Over time, many IT Solution Providers and Managed Service Providers (MSP’s) will end up collecting dead or obsolete IT equipment. Whether it be equipment you’ve finished using yourself or clients equipment that you’ve been asked to dispose of – how can you best dispose of unwanted IT equipment?
Sadly, many companies think that an effective IT disposal policy means putting a nail through a hard disk drive and throwing old equipment into a skip. This is neither legal nor ethical as all UK businesses need to comply with the Data Protection Act and Waste Electrical and Electronic Equipment (WEEE) Regulations.
While it may seem a quick and simple solution to dump IT equipment in this way, I’m a firm believer in that the standards you set in dealing with the small things leads to the culture of your business overall [TWEET THIS] The odd short cut here leads to another short cut there – and is that really the attitude you want your staff to subscribe to, or the type of business you want to grow?
Back down off my soapbox, and here are some tips on how to ethically dispose of IT equipment.
Securely Destroying Data
The Data Protection Act means that if you are disposing of IT equipment, you’ll need to ensure that all data from Hard Drives, CD’s, DVD’s and (often overlooked) backup tapes needs to be destroyed in a secure manner.
When it comes to destroying data on a Hard Disk, many people assume that a quick Format will do the job. While a Format will give the appearance of data being wiped, the data is easily recoverable using many “off the shelf” packages – so in reality the data has not been destroyed to any decent standard.
The package my own MSP used to destroy data securely was Active Killdisk. Available as a bootable USB Drive, CD-ROM or even a bootable Floppy Disk (useful for those old machines that won’t boot from USB) – KillDisk wipes data to a military grade, making it impossible to recover. The software is cheap to buy for small businesses, and free for individuals.
Ethically Disposing of Hardware
For IT companies, the Waste Electrical and Electronic Equipment (WEEE) regulations mean that electrical and electronic equipment should be broken down to a component level and recycled in an approved facility.
There are many specialist IT disposal companies who will do this for you – providing you with a certificate of disposal. Further, these companies but will often also destroy any data and supply you with a data destruction certificate. This can be useful if you are disposing of large amounts of client equipment and the client wants assurances of the security of their data.
Donating and Recycling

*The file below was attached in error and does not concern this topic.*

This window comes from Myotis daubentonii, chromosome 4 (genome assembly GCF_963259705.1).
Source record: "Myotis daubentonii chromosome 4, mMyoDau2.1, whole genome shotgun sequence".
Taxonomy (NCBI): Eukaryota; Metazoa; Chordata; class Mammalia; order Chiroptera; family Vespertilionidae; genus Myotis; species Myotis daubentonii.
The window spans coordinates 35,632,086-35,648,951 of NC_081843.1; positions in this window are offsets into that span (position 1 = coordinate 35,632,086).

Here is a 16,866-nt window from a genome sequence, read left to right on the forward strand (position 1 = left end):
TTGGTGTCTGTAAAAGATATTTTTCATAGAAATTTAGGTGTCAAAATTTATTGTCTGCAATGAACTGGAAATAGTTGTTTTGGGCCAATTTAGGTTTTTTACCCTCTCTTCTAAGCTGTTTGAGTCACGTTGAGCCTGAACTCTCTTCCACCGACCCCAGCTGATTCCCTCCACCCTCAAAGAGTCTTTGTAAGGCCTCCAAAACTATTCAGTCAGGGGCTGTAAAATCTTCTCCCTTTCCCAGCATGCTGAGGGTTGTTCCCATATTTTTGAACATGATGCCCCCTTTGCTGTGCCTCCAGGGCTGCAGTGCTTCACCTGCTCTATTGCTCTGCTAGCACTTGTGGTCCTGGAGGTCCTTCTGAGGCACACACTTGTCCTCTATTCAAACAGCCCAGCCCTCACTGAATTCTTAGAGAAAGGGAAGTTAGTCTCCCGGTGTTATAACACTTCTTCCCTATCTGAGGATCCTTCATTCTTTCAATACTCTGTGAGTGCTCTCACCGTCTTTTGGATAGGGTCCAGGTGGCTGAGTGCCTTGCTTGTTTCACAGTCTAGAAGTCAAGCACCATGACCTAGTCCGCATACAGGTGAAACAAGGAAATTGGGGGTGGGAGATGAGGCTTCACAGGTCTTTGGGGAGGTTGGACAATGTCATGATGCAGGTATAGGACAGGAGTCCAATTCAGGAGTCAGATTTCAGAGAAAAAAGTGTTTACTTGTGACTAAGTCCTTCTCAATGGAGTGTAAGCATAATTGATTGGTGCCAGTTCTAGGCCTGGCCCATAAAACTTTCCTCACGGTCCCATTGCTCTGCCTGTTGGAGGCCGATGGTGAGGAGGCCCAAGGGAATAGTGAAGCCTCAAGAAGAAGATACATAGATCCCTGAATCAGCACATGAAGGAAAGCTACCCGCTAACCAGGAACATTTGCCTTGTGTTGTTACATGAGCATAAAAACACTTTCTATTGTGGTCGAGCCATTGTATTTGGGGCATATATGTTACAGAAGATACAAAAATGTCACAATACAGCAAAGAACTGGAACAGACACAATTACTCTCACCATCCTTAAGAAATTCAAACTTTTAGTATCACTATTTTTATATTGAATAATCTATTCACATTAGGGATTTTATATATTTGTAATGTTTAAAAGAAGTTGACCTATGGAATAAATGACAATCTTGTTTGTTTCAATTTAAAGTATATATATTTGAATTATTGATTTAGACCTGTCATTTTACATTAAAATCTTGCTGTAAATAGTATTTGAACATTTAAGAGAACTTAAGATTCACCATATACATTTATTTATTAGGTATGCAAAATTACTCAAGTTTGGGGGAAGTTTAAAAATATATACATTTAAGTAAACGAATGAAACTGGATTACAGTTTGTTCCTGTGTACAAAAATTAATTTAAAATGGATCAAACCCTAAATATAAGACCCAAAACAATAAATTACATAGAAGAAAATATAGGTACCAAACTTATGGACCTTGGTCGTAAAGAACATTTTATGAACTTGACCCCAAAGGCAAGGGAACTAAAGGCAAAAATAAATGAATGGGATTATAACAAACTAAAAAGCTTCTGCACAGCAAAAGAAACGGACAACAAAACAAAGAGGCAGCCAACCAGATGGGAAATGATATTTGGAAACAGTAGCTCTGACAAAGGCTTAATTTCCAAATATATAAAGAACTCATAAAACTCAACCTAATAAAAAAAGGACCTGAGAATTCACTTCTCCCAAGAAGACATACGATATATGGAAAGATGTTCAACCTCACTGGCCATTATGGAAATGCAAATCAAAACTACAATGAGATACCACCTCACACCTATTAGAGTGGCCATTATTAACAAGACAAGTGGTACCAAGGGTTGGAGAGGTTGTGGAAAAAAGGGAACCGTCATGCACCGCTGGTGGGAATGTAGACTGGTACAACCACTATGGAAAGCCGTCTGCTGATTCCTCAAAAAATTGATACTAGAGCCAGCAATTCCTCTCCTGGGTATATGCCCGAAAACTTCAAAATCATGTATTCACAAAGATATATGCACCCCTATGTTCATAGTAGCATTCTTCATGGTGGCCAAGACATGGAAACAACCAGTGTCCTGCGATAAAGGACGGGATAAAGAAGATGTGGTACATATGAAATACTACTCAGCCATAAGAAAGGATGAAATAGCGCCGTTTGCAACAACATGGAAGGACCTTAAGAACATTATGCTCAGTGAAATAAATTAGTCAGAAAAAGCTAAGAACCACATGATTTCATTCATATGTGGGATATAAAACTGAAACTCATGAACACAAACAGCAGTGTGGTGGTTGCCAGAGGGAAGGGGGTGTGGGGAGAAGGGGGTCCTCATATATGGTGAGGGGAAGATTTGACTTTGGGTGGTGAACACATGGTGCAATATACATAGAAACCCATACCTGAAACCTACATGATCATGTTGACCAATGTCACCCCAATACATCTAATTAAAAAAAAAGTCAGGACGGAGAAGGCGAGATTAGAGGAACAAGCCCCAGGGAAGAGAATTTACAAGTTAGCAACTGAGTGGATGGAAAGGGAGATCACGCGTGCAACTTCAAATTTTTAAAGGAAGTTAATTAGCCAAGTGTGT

But most smaller MSP’s don’t tend to have to dispose of large quantities of kit – rather it’s the working but ancient PC, or working but unwanted old printer or monitor that sits in the office gathering dust.
For ethically disposing of this type of equipment you might donate this equipment to a new home.
The web-site Freegle encourages you to not throw stuff away, but give it away! After ensuring any IT equipment is securely wiped of data, you can list the hardware on your local Freegle web-site and receive e-mails from individuals who are interested in taking it off your hands. My own MSP gave away old laptops, PC’s, Printers, Routers and Switches and even components like hard drives, SIMM and DIMM memory and Graphics Cards to hobbyists or students where the equipment would find a new lease of life. As the saying goes, one persons junk is another persons treasure!
It’s also worth considering building a relationship with Charities who can take your equipment and re-purpose it for good causes. The wonderful Computers for Charities takes your old equipment from you (often collecting it directly from you) and refurbish the items, securely destroying all data. They then work with Charities across the UK and abroad to distribute the new hardware. I’d encourage you to check out the work Computers for Charities do, at both home and abroad – it should leave no doubt that your old IT equipment can be used to make someone else’s life better.
Communicating to the client
However you decide to ethically dispose of IT equipment – it’s worth communicating this fact to your clients. Put together a short document or page on your web-site that explains how deal with IT disposals and why it’s important to you to do so ethically.
Sharing your process with your clients helps both reassure them and set the tone for the type of business they are working in with you.
Whether your IT business has a small amount of IT equipment to dispose of occasionally, or deals with disposals on a more regular basis, you should look to securely wipe any data on this equipment and dispose of it in both a legal and an ethical manner.
There are businesses and charity organisations that make IT equipment disposal easily and worthwhile – and the standards you set send a message to both your employees and your clients about the type of business you.
If you don’t have a defined IT disposal process or policy in place, I hope this blog post will encourage you to give it some thought.
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